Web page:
A wedding in which the President of United States gives away the bride who is not his daughter is rare. That is what happened when Franklin and Eleanor Roosevelt married in 1905. The bride was President Theodore Roosevelt’s niece and the groom his fifth cousin. Franklin and Eleanor were fifth cousins, once removed. Franklin was raised by possessive mother, Sara. This caused some problems when he chose his bride to be. Sara didn’t like Eleanor and tried break up their relationship before the wedding.
Both Theodore and Franklin traveled similar political paths to the presidency. As young men each served in the state assembly of New York and later as the governor of the state. On the national level both occupied the post of Assistant Secretary of the Navy. Franklin held that office during World War I. It was after he returned from a fact finding trip to Europe that Eleanor found he had betrayed her by carrying an on an affair with Lucy Mercer, who was Eleanor’s social secretary.
When Roosevelt was 39, while vacationing with his family on the Atlantic coast near the Canadian border, he became ill and suffered paralysis of his lower body. After he became president, most Americans did not realize how incapacitated he was. The press respected his condition and never took pictures of him in his wheelchair. While he was in the White House, he vacationed at Warm Springs, Georgia, where he mingled with others in similar condition.
Franklin, becoming president in the midst of the most serious economic crisis the United States has ever faced, started programs such as New Deal to benefit the average citizen. When campaigning for president in the heart of the Great Depression, Franklin attacked President Herbert Hoover for his indecisive policies during the economic panic that started with collapse of the stock market in 1929. Then, in his inaugural speech, FDR told the American people, “The only we have to fear, is fear itself.” He then declared a Bank Holiday to stop the run on the nation’s banks.
Likewise, when confronted by the crisis brought about by the growth of Japanese power in the western Pacific, Franklin Roosevelt dealt with it by decisive action. He decided to limit shipments of oil to Japan, especially when that nation invaded China in the mid-1930s. Meanwhile in Europe, Hitler came to power and gradually expanded German territory before France and Great Britain supported Poland after the Germans invaded there in September, 1939. Roosevelt used the example of lending his neighbor a hose if his neighbor’s house was on fire to justify sending help to Britain prior to the Japanese attack on Pearl Harbor 1941.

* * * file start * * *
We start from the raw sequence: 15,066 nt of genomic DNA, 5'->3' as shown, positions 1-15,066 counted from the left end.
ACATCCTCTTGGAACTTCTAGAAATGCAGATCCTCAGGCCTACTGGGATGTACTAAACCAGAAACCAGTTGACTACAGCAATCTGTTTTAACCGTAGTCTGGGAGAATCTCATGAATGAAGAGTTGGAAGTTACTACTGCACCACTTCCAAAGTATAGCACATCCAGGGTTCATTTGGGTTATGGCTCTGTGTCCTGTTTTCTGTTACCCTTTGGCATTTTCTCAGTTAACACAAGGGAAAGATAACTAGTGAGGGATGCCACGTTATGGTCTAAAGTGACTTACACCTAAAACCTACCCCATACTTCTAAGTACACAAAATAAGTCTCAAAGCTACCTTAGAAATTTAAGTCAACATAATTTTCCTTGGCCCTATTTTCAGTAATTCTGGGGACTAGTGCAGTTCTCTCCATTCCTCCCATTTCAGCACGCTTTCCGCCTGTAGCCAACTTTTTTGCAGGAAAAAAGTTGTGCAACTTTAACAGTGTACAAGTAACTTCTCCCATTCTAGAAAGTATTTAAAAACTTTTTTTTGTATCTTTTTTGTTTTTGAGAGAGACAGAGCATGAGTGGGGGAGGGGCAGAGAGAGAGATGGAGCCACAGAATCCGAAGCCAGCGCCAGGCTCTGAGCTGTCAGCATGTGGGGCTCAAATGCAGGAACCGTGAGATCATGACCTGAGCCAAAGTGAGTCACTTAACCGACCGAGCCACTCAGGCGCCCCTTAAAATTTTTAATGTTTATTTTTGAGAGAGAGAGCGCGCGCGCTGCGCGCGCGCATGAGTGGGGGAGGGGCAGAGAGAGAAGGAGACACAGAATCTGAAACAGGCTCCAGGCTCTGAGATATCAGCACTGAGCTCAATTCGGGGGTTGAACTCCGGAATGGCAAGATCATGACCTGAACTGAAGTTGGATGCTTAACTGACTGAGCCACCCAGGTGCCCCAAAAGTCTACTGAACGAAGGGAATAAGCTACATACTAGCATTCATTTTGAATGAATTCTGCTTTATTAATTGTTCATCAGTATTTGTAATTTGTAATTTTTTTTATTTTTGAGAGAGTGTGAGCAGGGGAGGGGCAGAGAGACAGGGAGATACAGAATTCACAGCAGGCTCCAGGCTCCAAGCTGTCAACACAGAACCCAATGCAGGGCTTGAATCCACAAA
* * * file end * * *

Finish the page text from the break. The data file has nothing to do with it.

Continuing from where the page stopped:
Roosevelt and Winston Churchill became the leaders of the allied effort to defeat both Japan and Germany. The Russians, under Stalin, who the victim of a double-cross by the German leader, kept advocating for a second front in Europe, but that was not to come until the spring of 1944. The war in the European theater ended less than a year later. Meanwhile, the Allies began to march across the Pacific, island by island, toward the Japanese home islands, where the war ended in August 1944, after two A-bombs were dropped on Hiroshima and Nagasaki.
President Roosevelt was not in good health when he ran for re-election in unprecedented third and fourth terms in the elections 0f 1940 and 1944, but he and his advisors kept his real condition from the public. His health was not helped by the traveling he had to do to attend the many conferences held abroad to plan allied strategy. After he returned from the Yalta Conference early in 1945, his health had obviously deteriorated, as evidenced by the fact he had to sit while giving his report to Congress. Within two months he was dead at 63. Eleanor was shocked with the revelation that Franklin’s former mistress, Lucy Mercer Rutherfurd, had been with him at Warm Springs, Georgia, when he died. FDR’s funeral train took his body to Washington and on to Hyde Park, New York, where he was buried.
Eleanor, who had been Franklin’s eyes and ears during the depression and the war developed an active life of her own. She continued to write her daily newspaper column and was later appointed an envoy to the United Nations. She lived a full life until she died in 1962 at the age of 78.
For further reading:
Conrad Black. Franklin Delano Roosevelt.
Blanche W. Cook. Eleanor Roosevelt, Volume 1, 1884-1932. Volume 2, 1933-1938.
Doris Kearns Goodwin. No Ordinary Time.
Robert Klara. FDR’s Funeral Train.
Joseph Lash. Eleanor and Franklin.
Joseph Persico. Franklin and Lucy.
Jean Edward Smith. FDR.